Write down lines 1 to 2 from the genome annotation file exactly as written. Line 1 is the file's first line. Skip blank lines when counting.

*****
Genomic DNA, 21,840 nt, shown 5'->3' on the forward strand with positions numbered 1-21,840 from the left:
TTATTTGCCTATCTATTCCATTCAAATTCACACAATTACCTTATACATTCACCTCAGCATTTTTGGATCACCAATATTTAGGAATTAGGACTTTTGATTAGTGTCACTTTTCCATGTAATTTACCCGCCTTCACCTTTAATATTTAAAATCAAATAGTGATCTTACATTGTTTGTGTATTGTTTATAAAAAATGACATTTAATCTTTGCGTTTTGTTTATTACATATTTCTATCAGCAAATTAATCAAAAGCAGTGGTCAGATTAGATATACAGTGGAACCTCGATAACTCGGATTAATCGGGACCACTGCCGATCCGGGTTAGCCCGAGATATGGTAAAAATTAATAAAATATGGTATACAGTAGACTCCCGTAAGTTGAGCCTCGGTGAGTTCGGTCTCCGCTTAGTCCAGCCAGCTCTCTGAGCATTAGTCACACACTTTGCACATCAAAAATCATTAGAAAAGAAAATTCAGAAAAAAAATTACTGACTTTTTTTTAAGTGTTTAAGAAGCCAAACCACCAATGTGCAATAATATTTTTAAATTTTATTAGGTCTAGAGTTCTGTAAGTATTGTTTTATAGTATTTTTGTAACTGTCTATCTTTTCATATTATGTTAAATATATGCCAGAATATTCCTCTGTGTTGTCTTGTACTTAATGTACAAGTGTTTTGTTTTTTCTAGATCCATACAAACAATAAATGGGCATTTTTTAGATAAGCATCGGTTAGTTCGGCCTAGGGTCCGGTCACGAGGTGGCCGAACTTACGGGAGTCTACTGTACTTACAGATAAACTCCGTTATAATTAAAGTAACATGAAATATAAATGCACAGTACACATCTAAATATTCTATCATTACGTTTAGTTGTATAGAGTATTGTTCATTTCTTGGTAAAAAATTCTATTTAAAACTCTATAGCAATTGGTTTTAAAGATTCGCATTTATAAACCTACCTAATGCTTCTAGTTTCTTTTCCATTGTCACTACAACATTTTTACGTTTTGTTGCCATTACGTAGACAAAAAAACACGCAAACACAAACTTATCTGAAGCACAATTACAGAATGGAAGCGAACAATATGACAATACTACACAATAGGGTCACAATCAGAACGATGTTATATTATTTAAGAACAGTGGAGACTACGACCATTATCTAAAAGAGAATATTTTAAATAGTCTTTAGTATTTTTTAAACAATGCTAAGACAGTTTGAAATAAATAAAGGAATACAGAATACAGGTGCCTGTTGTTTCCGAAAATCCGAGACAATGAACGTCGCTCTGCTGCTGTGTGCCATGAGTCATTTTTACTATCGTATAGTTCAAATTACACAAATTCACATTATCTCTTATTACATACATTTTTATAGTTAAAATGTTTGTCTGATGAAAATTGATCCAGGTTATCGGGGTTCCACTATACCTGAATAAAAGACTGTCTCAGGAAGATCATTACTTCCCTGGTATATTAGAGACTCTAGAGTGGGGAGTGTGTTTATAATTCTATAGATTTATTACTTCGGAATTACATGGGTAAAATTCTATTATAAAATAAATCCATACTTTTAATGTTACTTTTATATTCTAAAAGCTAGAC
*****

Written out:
Genomic DNA, 21,840 nt, shown 5'->3' on the forward strand with positions numbered 1-21,840 from the left:
TTATTTGCCTATCTATTCCATTCAAATTCACACAATTACCTTATACATTCACCTCAGCATTTTTGGATCACCAATATTTAGGAATTAGGACTTTTGATTAGTGTCACTTTTCCATGTAATTTACCCGCCTTCACCTTTAATATTTAAAATCAAATAGTGATCTTACATTGTTTGTGTATTGTTTATAAAAAATGACATTTAATCTTTGCGTTTTGTTTATTACATATTTCTATCAGCAAATTAATCAAAAGCAGTGGTCAGATTAGATATACAGTGGAACCTCGATAACTCGGATTAATCGGGACCACTGCCGATCCGGGTTAGCCCGAGATATGGTAAAAATTAATAAAATATGGTATACAGTAGACTCCCGTAAGTTGAGCCTCGGTGAGTTCGGTCTCCGCTTAGTCCAGCCAGCTCTCTGAGCATTAGTCACACACTTTGCACATCAAAAATCATTAGAAAAGAAAATTCAGAAAAAAAATTACTGACTTTTTTTTAAGTGTTTAAGAAGCCAAACCACCAATGTGCAATAATATTTTTAAATTTTATTAGGTCTAGAGTTCTGTAAGTATTGTTTTATAGTATTTTTGTAACTGTCTATCTTTTCATATTATGTTAAATATATGCCAGAATATTCCTCTGTGTTGTCTTGTACTTAATGTACAAGTGTTTTGTTTTTTCTAGATCCATACAAACAATAAATGGGCATTTTTTAGATAAGCATCGGTTAGTTCGGCCTAGGGTCCGGTCACGAGGTGGCCGAACTTACGGGAGTCTACTGTACTTACAGATAAACTCCGTTATAATTAAAGTAACATGAAATATAAATGCACAGTACACATCTAAATATTCTATCATTACGTTTAGTTGTATAGAGTATTGTTCATTTCTTGGTAAAAAATTCTATTTAAAACTCTATAGCAATTGGTTTTAAAGATTCGCATTTATAAACCTACCTAATGCTTCTAGTTTCTTTTCCATTGTCACTACAACATTTTTACGTTTTGTTGCCATTACGTAGACAAAAAAACACGCAAACACAAACTTATCTGAAGCACAATTACAGAATGGAAGCGAACAATATGACAATACTACACAATAGGGTCACAATCAGAACGATGTTATATTATTTAAGAACAGTGGAGACTACGACCATTATCTAAAAGAGAATATTTTAAATAGTCTTTAGTATTTTTTAAACAATGCTAAGACAGTTTGAAATAAATAAAGGAATACAGAATACAGGTGCCTGTTGTTTCCGAAAATCCGAGACAATGAACGTCGCTCTGCTGCTGTGTGCCATGAGTCATTTTTACTATCGTATAGTTCAAATTACACAAATTCACATTATCTCTTATTACATACATTTTTATAGTTAAAATGTTTGTCTGATGAAAATTGATCCAGGTTATCGGGGTTCCACTATACCTGAATAAAAGACTGTCTCAGGAAGATCATTACTTCCCTGGTATATTAGAGACTCTAGAGTGGGGAGTGTGTTTATAATTCTATAGATTTATTACTTCGGAATTACATGGGTAAAATTCTATTATAAAATAAATCCATACTTTTAATGTTACTTTTATATTCTAAAAGCTAGAC